White tea is the least oxidized of all the teas but beware of the amount of caffeine that some experts say is NOT in this tea. In fact, university research studies show that white tea can have as much caffeine as an Assam or Ceylon! Why? It’s simple: when a mother plant begins to have off shoots, it will push as much caffeine to the new shoots because caffeine is a natural pesticide! That’s right, a natural pesticide and since there is only a withering process such as air or sun-drying with white tea, the caffeine may still be as concetrated as the the mother plant first produced to save the newly formed leaf! Caffeine in leaves tend to start high, dip down and then return to a higher level with oxidation as can be seen in pu-erh teas.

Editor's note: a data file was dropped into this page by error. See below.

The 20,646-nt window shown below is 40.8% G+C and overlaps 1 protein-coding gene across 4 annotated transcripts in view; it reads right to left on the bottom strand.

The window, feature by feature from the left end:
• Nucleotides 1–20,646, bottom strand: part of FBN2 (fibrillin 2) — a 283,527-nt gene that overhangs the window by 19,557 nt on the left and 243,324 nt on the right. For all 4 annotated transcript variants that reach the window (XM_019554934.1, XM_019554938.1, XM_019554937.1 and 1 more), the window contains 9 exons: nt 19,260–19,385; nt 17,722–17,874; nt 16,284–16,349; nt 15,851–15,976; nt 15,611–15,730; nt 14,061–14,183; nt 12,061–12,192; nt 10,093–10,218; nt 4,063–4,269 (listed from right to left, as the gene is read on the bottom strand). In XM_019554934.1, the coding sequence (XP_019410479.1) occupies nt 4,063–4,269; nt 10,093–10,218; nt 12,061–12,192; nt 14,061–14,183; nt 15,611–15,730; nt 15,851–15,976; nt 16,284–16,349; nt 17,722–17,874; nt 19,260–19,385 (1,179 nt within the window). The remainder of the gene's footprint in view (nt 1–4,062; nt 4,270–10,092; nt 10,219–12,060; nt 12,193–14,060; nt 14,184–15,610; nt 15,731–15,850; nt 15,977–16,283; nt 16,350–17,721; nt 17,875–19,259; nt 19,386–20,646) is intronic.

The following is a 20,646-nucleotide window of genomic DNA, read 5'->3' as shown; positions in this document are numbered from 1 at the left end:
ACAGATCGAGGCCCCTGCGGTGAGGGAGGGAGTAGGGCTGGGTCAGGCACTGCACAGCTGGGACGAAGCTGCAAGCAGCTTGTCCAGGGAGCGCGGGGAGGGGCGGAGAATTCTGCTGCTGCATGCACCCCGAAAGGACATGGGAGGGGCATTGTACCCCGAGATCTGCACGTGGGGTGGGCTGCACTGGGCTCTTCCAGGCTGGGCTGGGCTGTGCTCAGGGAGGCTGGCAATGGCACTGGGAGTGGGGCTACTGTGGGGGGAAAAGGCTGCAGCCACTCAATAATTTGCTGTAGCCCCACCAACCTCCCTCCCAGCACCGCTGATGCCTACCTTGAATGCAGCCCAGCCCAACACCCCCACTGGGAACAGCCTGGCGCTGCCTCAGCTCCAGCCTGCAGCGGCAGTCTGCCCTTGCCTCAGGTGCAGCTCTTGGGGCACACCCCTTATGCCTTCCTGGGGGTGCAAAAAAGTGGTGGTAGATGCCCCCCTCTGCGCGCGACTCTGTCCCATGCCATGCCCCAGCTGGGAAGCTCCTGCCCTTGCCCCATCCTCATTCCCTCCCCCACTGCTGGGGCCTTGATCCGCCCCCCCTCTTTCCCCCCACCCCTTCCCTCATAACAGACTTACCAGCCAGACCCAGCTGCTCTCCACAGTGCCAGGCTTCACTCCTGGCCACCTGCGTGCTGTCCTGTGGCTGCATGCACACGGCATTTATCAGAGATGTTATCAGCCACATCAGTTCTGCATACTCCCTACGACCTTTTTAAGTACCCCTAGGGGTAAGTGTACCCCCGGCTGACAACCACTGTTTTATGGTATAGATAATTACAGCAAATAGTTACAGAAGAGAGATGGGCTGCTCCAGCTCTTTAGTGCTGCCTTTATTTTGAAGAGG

If you’re looking for a smooth, light taste for a tea with some caffeine to boot, enjoy some Pai Mu Tan (pronounced Pie-Moo-Tahn) or Bai Mu Dan(pronounced Bye-Moo-Dahn) that has a nice buttery, toasty flavor with no astringency. This is what a white tea should look like: whole leaves that are open with minimal tightness to the leaf.